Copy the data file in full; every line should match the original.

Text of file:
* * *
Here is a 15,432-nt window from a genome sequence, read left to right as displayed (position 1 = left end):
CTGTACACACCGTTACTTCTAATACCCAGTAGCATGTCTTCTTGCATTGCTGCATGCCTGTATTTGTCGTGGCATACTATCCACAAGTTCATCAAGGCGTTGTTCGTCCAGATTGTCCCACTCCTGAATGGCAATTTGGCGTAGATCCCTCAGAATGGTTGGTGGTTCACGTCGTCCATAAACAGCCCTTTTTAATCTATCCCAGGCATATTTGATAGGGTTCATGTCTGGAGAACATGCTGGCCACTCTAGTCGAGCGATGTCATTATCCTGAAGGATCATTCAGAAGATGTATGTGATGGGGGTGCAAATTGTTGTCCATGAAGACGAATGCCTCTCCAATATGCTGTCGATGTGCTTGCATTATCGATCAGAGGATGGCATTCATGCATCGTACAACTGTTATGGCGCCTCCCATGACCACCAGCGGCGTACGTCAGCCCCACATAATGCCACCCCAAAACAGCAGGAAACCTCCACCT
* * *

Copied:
Here is a 15,432-nt window from a genome sequence, read left to right as displayed (position 1 = left end):
CTGTACACACCGTTACTTCTAATACCCAGTAGCATGTCTTCTTGCATTGCTGCATGCCTGTATTTGTCGTGGCATACTATCCACAAGTTCATCAAGGCGTTGTTCGTCCAGATTGTCCCACTCCTGAATGGCAATTTGGCGTAGATCCCTCAGAATGGTTGGTGGTTCACGTCGTCCATAAACAGCCCTTTTTAATCTATCCCAGGCATATTTGATAGGGTTCATGTCTGGAGAACATGCTGGCCACTCTAGTCGAGCGATGTCATTATCCTGAAGGATCATTCAGAAGATGTATGTGATGGGGGTGCAAATTGTTGTCCATGAAGACGAATGCCTCTCCAATATGCTGTCGATGTGCTTGCATTATCGATCAGAGGATGGCATTCATGCATCGTACAACTGTTATGGCGCCTCCCATGACCACCAGCGGCGTACGTCAGCCCCACATAATGCCACCCCAAAACAGCAGGAAACCTCCACCT